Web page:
Learn in Public: My First Time Writing Code

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Two weeks ago, I had a wonderful opportunity to write my very first code.
The opportunity came in form of a series of exercises I had to complete during my application to participate in a free online class on programming.

What Is This Online Class About?

This free online class, called Code in Place (as in learning to code while sheltering in place) is an introductory computer science course using the Python language. The class is organized by a group of computer science professors at Stanford University who want to offer their teaching services free of charge as an act of community service during this time of COVID-19.

The online class has learning materials from the first half of Stanford’s established introductory course, CS106A. CS106A is one of the most popular courses at Stanford University. It teaches the fundamentals of computer programming using the widely-used Python language.

The class is for those with no prior programming experience (like me), who want to learn introductory coding. Participants would not receive a grade in the course, nor would completing the class earn us a university credit. However, by the end of the course, we would have acquired a new and invaluable skill – how to program.

When I heard about this opportunity, I was excited because earlier that week, I had just made the decision to learn to code so I knew that class was going to be my starting point. So off I went, to register my interest.

At the site, applicants were encouraged to learn the basics of a robot named Karel, after which we were to finish some coding tasks before a deadline (which for me, was only 2 days away!).

Little bit about Karel
Karel was designed in the 80s as an introductory programming environment in which students teach a robot (Karel) to solve simple problems. He lives in a world consisting of a grid of streets (left-right) and avenues (up-down) and understands 4 basic commands:


– Karel moves by 1 square in the direction he is facing;


– Karel turns 90° left;


– Karel puts a beeper on the square he is standing at; and


– Karel lifts a beeper from the square he is standing at.

Karel programs have the same structure and involve the same fundamental elements as the Python programming language except that Karel’s programming language is extremely small and easy to master.

I went through the required chapters of Karel Reader (an eBook containing detailed information about Karel) and gained amazing knowledge on:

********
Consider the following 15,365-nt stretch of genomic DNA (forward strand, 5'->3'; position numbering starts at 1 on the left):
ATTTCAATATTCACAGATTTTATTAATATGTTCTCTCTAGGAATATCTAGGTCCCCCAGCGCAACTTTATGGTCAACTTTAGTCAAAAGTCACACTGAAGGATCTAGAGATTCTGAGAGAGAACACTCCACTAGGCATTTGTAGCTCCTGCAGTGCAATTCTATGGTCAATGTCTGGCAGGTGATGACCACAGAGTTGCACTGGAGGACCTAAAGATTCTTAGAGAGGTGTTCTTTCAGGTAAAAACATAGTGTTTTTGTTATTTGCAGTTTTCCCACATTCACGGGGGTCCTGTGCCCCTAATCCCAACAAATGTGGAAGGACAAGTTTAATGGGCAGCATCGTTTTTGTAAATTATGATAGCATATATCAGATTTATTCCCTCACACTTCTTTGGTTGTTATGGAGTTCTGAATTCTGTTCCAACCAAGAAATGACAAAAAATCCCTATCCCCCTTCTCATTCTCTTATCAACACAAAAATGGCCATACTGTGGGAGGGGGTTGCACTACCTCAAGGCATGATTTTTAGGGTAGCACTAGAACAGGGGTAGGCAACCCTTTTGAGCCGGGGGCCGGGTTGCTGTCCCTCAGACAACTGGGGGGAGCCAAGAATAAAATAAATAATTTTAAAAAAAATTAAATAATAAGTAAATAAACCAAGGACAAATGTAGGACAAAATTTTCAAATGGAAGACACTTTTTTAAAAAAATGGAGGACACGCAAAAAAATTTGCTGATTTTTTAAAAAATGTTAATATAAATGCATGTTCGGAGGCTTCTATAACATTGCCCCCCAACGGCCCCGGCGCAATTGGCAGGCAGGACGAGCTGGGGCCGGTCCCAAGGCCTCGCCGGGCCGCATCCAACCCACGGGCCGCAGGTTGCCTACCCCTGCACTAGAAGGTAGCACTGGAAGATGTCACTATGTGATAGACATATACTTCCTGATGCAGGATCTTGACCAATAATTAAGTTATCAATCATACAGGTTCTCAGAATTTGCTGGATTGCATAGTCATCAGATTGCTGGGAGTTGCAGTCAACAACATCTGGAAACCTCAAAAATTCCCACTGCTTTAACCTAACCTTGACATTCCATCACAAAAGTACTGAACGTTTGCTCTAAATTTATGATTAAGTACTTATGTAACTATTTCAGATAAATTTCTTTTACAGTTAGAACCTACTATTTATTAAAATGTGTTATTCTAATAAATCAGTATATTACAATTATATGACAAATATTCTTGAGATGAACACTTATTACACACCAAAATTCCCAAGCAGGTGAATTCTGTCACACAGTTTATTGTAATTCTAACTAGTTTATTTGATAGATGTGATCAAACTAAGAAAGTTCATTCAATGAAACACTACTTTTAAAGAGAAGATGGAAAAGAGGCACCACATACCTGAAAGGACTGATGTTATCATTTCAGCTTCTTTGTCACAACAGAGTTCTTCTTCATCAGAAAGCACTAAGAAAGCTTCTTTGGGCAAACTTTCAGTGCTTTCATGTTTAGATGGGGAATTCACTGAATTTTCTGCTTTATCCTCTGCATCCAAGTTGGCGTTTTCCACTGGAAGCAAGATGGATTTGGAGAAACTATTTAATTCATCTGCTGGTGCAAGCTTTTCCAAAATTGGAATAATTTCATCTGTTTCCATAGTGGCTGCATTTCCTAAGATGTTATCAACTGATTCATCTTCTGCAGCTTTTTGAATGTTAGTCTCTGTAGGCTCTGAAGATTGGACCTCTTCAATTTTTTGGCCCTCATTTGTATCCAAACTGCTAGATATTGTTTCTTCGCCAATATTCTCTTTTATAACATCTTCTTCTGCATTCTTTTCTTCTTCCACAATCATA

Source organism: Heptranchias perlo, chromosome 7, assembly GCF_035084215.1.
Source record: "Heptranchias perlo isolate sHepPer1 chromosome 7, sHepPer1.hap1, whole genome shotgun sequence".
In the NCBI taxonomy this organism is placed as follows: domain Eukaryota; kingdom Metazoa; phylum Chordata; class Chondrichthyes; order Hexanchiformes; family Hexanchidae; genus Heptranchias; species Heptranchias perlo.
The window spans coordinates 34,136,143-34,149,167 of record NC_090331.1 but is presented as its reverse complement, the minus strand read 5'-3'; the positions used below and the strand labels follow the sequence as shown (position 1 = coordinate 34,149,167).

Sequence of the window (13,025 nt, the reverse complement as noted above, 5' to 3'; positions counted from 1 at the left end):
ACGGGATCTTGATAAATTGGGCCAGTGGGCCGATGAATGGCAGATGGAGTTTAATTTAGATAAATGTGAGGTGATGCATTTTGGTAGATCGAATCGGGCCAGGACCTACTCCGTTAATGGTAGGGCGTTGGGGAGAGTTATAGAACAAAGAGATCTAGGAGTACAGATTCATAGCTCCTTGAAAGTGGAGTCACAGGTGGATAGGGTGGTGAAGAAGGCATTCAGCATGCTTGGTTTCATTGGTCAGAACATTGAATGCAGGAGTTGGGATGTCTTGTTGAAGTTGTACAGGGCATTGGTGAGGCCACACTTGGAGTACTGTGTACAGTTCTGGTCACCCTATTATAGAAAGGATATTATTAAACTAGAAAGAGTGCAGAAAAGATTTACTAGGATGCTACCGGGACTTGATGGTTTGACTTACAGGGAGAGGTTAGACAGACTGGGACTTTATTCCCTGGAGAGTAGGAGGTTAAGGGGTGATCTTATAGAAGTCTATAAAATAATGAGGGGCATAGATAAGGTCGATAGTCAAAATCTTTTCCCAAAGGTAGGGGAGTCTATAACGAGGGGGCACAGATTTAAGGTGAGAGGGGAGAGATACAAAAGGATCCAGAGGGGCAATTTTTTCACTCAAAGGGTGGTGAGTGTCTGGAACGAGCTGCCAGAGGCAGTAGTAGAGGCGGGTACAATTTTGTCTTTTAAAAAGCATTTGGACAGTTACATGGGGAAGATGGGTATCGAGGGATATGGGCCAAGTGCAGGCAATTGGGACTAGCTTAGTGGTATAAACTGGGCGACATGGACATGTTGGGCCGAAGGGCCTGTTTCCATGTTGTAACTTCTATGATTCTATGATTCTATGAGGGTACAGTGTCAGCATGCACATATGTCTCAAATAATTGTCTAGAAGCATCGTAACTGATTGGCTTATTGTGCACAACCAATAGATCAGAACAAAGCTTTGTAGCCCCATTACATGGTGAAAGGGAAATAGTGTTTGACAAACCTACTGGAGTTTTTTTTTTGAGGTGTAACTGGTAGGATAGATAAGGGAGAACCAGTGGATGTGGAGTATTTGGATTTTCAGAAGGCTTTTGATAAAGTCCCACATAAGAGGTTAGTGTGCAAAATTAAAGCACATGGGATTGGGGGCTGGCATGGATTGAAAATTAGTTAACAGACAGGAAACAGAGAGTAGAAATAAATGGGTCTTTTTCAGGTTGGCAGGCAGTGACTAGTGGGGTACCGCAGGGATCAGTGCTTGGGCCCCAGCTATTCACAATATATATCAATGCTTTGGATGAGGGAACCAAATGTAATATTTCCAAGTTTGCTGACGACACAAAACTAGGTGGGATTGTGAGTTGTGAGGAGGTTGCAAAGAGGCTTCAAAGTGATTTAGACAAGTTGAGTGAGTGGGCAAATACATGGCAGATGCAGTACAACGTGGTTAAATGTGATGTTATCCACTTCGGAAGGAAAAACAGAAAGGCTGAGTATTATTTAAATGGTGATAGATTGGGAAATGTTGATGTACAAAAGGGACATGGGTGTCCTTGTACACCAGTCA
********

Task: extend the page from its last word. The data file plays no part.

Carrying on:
• Code blocks.
  • Defining new functions.
  • Decomposition.
  • Basic For loops and Nested loops.
  • Matching postconditions with preconditions.
  • and a bunch of other stuff.
Now Onto The Code I Wrote!
There were 3 coding exercises to be completed and each task was to be done in an Integrated Development Environment (IDE). The IDE had a code editor and an area titled ‘World’ to run the code already written. For each task, we were to write a program that made Karel accurately carry out a particular action.

One of the exercises, Shelter-in-Place, involve writing a program in which Karel collect some food (represented by an object called beeper), right outside his door and he then returns to his initial position inside the house. Apparently as people around the world are staying home to reduce the spread of COVID-19, Karel is playing his part by sheltering in place.

Even though the main function for the Shelter-in-Place code I wrote was only a few lines, the exercise was very much a practice in decomposition and a lesson in problem solving. It reminded me of this quote by Steve Jobs:

‘Everyone in this country should learn how to program a computer, because it teaches you to think.’

In my solution, I defined functions (from the 4 basic commands highlighted above) for Karel to move to the food package and return to his starting point.

Here’s the code I wrote:

And here’s Karel before, during and after the execution of my code:
(I couldn’t upload a short video of the program)

What a delightful experience.

PS: Two days after the deadline, I received a mail that I was admitted into the online class!



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